10. B. Olesen, J. Neimann, B. Böttiger et al., “Etiology of diarrhea in young children in Denmark: a case-control study,” Journal of Clinical Microbiology, vol. 43, no. 8, pp. 3636–3641, 2005. View at Publisher · View at Google Scholar · View at Scopus
  11. Y. Ramírez, J. Pastorini, J. C. Russi, and A. M. Ferrari, “Enfermedad diarreica aguda. Características de la población asistida en el Centro Asistencial del Sindicato Médico del Uruguay (CASMU),” Archivos de Pediatría del Uruguay, vol. 72, pp. 110–115, 2001. View at Google Scholar
  12. W. Pérez, A. Melogno, M. Píriz et al., “Diarrea aguda infantil: admisión hospitalaria en menores de tres años,” Archivos de Pediatría del Uruguay, vol. 78, pp. 94–98, 2007. View at Google Scholar
  13. M. E. Torres, M. C. Pírez, F. Schelotto et al., “Etiology of children's diarrhea in Montevideo, Uruguay: associated pathogens and unusual isolates,” Journal of Clinical Microbiology, vol. 39, no. 6, pp. 2134–2139, 2001. View at Publisher · View at Google Scholar · View at Scopus
  14. M. I. Mota, G. Varela, M. P. Gadea, M. I. Caffer, A. Sirok, and F. Schelotto, “Serotipos, perfil plasmídico y antibiotipos de cepas de Shigella flexneri aisladas de niños menores de 5 años con diarrea sanguinolenta usuarios de los servicios de Salud Pública,” Revista Médica del Uruguay, vol. 21, pp. 30–36, 2005. View at Google Scholar
  15. L. Pardo, M. I. Mota, G. Giachetto, M. Parada, M. C. Pírez, and G. Varela, “Adenitis mesentérica por Yersinia enterocolitica,” Revista Médica del Uruguay, vol. 23, pp. 265–268, 2007. View at Google Scholar
  16. G. Varela, I. Chinen, P. Gadea et al., “Detección y caracterización de Escherichia coli productor de toxina Shiga (STEC) a partir de casos clínicos y de alimentos en Uruguay,” Revista Argentina de Microbiología, vol. 40, pp. 93–100, 2008. View at Google Scholar
  17. H. Goossens, M. de Boeck, H. Coignau, L. Vlaes, C. Van den Borre, and J. P. Butzler, “Modified selective medium for isolation of Campylobacter spp. from feces: comparison with Preston medium, a blood-free medium, and a filtration system,” Journal of Clinical Microbiology, vol. 24, no. 5, pp. 840–843, 1986. View at Google Scholar · View at Scopus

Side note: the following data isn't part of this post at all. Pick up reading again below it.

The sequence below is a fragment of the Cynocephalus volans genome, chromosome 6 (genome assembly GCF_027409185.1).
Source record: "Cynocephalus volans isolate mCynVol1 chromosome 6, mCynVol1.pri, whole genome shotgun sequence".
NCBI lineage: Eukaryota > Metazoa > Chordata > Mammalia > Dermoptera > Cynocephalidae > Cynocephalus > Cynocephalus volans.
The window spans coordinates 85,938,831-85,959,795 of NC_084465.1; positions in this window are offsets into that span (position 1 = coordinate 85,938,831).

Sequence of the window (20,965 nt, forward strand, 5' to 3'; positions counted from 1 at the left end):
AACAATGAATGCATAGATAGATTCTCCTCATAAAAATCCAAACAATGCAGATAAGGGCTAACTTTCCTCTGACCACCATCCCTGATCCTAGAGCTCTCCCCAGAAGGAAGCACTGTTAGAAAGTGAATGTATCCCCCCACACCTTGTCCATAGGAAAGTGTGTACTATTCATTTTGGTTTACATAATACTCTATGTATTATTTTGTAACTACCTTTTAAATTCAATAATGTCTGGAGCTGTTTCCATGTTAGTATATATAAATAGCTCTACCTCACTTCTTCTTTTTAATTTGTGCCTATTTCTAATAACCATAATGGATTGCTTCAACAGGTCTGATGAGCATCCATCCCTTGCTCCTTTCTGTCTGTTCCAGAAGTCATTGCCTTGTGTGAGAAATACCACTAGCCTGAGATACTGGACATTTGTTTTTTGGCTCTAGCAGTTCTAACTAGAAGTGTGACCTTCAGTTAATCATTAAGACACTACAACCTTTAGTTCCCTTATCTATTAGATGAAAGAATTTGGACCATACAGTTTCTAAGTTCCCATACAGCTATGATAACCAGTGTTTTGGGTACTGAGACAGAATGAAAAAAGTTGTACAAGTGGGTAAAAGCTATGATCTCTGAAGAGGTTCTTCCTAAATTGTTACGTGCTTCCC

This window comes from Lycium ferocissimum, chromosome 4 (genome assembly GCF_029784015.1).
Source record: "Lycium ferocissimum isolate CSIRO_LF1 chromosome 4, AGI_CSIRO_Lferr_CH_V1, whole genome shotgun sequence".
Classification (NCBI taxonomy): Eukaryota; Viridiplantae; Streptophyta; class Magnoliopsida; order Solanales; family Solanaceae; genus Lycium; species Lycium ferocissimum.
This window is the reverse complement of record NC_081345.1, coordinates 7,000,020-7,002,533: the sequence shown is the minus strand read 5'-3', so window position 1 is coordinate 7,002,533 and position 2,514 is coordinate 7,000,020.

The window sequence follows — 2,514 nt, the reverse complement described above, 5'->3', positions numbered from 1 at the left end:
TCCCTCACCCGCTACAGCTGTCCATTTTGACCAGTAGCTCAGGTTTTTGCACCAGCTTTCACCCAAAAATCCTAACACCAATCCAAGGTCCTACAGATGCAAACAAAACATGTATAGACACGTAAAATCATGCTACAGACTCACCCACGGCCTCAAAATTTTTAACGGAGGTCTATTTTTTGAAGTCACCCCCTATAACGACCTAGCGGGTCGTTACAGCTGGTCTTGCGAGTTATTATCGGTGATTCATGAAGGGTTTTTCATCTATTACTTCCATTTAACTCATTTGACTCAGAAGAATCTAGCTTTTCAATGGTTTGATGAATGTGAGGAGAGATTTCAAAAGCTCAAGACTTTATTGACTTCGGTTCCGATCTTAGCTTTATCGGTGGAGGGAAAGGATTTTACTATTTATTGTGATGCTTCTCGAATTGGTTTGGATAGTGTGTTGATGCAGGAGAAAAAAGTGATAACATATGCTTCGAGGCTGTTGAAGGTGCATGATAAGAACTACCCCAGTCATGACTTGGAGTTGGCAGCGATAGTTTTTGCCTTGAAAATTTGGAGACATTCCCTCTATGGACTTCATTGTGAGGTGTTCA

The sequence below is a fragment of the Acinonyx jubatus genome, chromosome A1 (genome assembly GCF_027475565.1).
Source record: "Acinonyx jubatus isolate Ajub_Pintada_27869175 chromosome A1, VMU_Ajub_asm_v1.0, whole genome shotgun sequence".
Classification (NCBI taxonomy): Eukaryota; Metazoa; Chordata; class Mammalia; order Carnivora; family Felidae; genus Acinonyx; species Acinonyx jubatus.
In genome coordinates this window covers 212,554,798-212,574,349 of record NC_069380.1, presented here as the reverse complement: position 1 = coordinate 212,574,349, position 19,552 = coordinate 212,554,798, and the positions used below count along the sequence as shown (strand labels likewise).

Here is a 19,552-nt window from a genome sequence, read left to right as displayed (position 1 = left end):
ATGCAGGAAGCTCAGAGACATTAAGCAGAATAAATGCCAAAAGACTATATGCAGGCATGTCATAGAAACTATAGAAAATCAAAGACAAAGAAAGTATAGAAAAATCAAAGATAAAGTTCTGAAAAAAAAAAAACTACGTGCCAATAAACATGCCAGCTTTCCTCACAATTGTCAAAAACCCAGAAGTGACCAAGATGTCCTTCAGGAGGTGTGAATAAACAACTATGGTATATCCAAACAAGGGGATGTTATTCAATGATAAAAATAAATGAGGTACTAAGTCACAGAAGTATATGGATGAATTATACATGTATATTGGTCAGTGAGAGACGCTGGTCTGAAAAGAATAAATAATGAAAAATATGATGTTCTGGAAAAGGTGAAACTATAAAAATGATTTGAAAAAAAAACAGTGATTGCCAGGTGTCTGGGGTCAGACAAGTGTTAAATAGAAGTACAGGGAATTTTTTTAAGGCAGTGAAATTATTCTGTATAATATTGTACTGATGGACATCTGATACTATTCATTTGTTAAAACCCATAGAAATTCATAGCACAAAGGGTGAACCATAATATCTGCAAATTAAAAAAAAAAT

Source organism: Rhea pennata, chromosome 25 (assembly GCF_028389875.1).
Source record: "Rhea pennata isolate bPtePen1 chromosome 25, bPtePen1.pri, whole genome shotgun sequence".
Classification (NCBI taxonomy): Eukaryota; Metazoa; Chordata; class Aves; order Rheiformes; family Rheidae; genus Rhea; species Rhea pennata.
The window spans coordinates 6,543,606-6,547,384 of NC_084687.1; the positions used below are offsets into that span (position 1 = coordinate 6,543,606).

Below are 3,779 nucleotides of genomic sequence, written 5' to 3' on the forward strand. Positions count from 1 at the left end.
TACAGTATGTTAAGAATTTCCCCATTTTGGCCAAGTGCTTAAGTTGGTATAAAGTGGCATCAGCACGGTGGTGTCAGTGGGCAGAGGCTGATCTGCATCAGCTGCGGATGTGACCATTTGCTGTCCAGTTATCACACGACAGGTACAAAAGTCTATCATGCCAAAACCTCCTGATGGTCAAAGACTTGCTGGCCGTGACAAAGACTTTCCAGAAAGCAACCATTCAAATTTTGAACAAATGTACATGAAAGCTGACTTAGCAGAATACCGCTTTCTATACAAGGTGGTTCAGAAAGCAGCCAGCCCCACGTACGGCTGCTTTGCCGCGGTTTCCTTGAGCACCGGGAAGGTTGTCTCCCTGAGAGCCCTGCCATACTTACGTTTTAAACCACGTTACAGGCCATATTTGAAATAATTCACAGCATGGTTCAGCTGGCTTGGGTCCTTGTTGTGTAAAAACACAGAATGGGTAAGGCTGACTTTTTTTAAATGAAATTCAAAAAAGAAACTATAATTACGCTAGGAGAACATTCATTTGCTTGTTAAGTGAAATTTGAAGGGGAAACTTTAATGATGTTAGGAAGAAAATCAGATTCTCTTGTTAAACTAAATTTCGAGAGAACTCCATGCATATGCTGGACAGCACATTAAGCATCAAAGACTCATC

18. A. Navarro, C. Eslava, L. M. Perea et al., “New enterovirulent Escherichia coli serogroup 64474 showing antigenic and genotypic relationships to Shigella boydii 16,” Journal of Medical Microbiology, vol. 59, no. 4, pp. 453–461, 2010. View at Publisher · View at Google Scholar · View at Scopus
  19. Clinical and Laboratory Standards Institute, Performance Standards for Antimicrobial Susceptibility Testing: 21th Informational Supplement M100-S21, Clinical and Laboratory Standards Institute, Wayne, Pa, USA, 2011.
  20. H. Méndez Castellano, “Estratificación social: Método Graffar Modificado,” Archivos Venezolanos de Puericultura y Pediatría, vol. 49, pp. 93–104, 1986. View at Google Scholar
  21. D.-Y. Oh, G. Gaedicke, and E. Schreier, “Viral agents of acute gastroenteritis in German children: prevalence and molecular diversity,” Journal of Medical Virology, vol. 71, no. 1, pp. 82–93, 2003. View at Publisher · View at Google Scholar · View at Scopus
  22. Z. Ren, Y. Kong, J. Wang, Q. Wang, A. Huang, and H. Xu, “Etiological study of enteric viruses and the genetic diversity of norovirus, sapovirus, adenovirus, and astrovirus in children with diarrhea in Chongqing, China,” BMC Infectious Diseases, vol. 13, no. 1, article 412, 2013. View at Publisher · View at Google Scholar · View at Scopus